As illustrated in FIG. 1, exemplary system 100 may also include one or more databases, such as database 120. As will be described in greater detail below, database 120 may include resource types 122 for storing information about resource types, resource sub-types 124 for storing information about resource sub-types, servers 126 for storing information about servers, resources 128 for storing information about resources, and backup sets 130 for storing information about backup sets.

In one example, a backup system may backup data from one or more servers and/or one or more resources. In this example, servers 126 may include information about the servers backed up by the backup system, resources 128 may include information about resources backed up by the backup system, and backup sets 130 may include information (e.g., backed up data) about the sets of data backed up by the backup system. Additionally, resource types 122 may include information associating resource types with the servers in servers 126, the resources in resources 128, the backup sets in backup sets 130, and/or the resource sub-types in resource sub-types 124. Similarly, resource sub-types 124 may include information associating resource sub-types with the servers in servers 126, the resources in resources 128, and/or the backup sets in backup sets 130.

Database 120 may represent portions of a single database or computing device or a plurality of databases or computing devices. For example, database 120 may represent a portion of computing device 202 and/or server 206 in FIG. 2, computing system 1310 in FIG. 13, and/or portions of exemplary network architecture 1400 in FIG. 14. Alternatively, database 120 in FIG. 1 may represent one or more physically separate devices capable of being accessed by a computing device, such as server 206 in FIG. 2, computing system 1310 in FIG. 13, and/or portions of exemplary network architecture 1400 in FIG. 14.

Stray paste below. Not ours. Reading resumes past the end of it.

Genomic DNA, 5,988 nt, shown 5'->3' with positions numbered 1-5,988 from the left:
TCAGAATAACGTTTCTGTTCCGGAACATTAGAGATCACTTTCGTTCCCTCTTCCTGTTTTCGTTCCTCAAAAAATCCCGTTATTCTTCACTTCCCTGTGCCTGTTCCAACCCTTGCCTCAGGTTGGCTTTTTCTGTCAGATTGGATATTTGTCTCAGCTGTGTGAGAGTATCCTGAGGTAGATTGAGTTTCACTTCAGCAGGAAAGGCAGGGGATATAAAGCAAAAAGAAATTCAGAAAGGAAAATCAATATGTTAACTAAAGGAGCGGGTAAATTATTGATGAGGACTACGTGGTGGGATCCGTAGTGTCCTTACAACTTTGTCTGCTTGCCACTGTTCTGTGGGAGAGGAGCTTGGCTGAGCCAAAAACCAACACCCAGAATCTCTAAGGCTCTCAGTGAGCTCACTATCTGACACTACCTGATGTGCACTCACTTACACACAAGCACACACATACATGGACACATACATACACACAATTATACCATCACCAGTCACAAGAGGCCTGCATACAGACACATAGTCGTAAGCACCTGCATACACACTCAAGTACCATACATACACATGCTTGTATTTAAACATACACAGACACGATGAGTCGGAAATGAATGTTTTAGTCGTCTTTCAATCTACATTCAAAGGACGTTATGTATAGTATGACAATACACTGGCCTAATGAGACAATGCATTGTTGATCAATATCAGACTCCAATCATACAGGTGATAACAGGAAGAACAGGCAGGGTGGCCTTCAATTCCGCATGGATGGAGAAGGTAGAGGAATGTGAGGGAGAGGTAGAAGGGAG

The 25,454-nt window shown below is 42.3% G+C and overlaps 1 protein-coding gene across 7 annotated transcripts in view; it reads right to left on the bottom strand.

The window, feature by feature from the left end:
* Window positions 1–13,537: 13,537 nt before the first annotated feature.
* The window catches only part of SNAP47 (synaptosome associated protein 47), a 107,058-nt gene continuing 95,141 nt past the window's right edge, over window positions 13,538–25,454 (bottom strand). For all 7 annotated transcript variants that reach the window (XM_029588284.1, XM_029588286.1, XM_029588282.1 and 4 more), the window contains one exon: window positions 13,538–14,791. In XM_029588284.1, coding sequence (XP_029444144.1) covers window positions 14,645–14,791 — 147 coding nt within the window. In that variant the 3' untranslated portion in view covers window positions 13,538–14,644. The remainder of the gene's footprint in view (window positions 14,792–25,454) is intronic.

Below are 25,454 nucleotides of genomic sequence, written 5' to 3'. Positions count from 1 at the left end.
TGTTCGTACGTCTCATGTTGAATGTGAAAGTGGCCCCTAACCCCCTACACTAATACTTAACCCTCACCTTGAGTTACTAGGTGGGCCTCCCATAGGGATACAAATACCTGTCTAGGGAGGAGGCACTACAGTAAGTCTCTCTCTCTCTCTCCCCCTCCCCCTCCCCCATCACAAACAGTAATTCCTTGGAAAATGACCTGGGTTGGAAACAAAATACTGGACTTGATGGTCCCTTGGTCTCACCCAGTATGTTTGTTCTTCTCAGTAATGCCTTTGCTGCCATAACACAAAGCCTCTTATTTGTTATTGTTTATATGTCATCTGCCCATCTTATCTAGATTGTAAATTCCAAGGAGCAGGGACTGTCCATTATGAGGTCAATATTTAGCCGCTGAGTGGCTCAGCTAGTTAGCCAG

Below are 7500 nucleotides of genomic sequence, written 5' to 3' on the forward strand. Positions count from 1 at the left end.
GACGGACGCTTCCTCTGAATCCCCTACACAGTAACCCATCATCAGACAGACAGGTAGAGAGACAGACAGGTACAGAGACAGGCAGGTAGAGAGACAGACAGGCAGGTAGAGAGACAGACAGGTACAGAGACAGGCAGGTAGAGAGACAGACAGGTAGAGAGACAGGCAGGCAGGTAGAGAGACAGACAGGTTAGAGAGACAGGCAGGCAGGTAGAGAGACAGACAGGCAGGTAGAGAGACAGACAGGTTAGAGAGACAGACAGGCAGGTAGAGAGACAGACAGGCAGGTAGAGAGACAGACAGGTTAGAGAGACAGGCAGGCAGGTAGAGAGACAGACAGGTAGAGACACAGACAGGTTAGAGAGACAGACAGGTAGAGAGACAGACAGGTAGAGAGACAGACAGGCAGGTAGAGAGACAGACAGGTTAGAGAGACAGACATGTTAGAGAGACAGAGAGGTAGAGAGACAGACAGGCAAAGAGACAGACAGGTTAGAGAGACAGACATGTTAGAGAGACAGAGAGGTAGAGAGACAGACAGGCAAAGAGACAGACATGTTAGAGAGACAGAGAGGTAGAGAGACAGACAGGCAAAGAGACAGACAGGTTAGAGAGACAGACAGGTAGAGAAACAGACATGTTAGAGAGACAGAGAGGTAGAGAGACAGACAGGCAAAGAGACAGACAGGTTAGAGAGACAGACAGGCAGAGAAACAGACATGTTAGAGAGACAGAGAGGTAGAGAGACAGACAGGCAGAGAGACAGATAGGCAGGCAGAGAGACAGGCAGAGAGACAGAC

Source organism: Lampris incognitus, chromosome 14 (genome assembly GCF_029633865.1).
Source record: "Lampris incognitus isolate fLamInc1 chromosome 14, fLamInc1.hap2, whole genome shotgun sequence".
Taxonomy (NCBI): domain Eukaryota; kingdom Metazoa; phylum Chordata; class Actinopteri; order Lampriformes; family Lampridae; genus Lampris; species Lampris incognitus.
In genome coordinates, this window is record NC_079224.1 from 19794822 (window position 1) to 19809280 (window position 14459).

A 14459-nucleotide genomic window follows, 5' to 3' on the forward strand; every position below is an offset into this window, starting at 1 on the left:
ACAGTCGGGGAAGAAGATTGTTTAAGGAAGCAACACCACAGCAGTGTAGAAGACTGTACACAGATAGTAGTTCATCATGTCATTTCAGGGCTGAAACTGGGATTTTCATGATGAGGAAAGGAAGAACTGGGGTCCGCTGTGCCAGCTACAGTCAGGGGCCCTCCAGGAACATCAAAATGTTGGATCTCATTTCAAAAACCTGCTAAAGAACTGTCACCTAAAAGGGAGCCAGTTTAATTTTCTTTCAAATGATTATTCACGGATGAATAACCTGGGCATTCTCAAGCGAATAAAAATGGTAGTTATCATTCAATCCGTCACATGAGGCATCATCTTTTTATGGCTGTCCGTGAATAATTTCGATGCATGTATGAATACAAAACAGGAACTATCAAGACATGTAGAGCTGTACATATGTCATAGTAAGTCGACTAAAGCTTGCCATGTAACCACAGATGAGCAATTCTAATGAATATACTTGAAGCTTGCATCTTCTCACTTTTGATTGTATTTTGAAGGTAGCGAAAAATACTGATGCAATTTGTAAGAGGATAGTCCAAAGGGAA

As illustrated in FIG. 1, exemplary system 100 may include at least one graphical user interface. For example, exemplary system 100 may include graphical user interface 140 (examples of which are illustrated in FIGS. 4-12) for presenting information to and receiving information from a user.

Exemplary system 100 in FIG. 1 may be implemented in a variety of ways. For example, all or a portion of exemplary system 100 may represent portions of exemplary system 200 in FIG. 2. As shown in FIG. 2, system 200 may include a computing device 202 in communication with a server 206 via a network 204. Computing device 202 may be programmed with one or more of modules 102, may store all or a portion of the data in database 120, and/or may be configured to present graphical user interface 140 to a user of computing device 202. Although not illustrated in FIG. 2, server 206 may be programmed with one or more of modules 102 and/or may store all or a portion of the data in database 120.

As will be explained in greater detail below, server 206 may include one or more resources. For example, as illustrated in FIG. 2, server 206 may include resource 212 with associated data 222, resource 214 with associated data 224, resource 216 with associated data 226, and resource 218 with associated data 228. As used herein, the term “resource” may include any collection of data that may be the target of a backup operation. Examples of resources may include, without limitation, files, folders, file systems, storage devices, databases, websites, applications, services, computing devices, and/or portions of the same.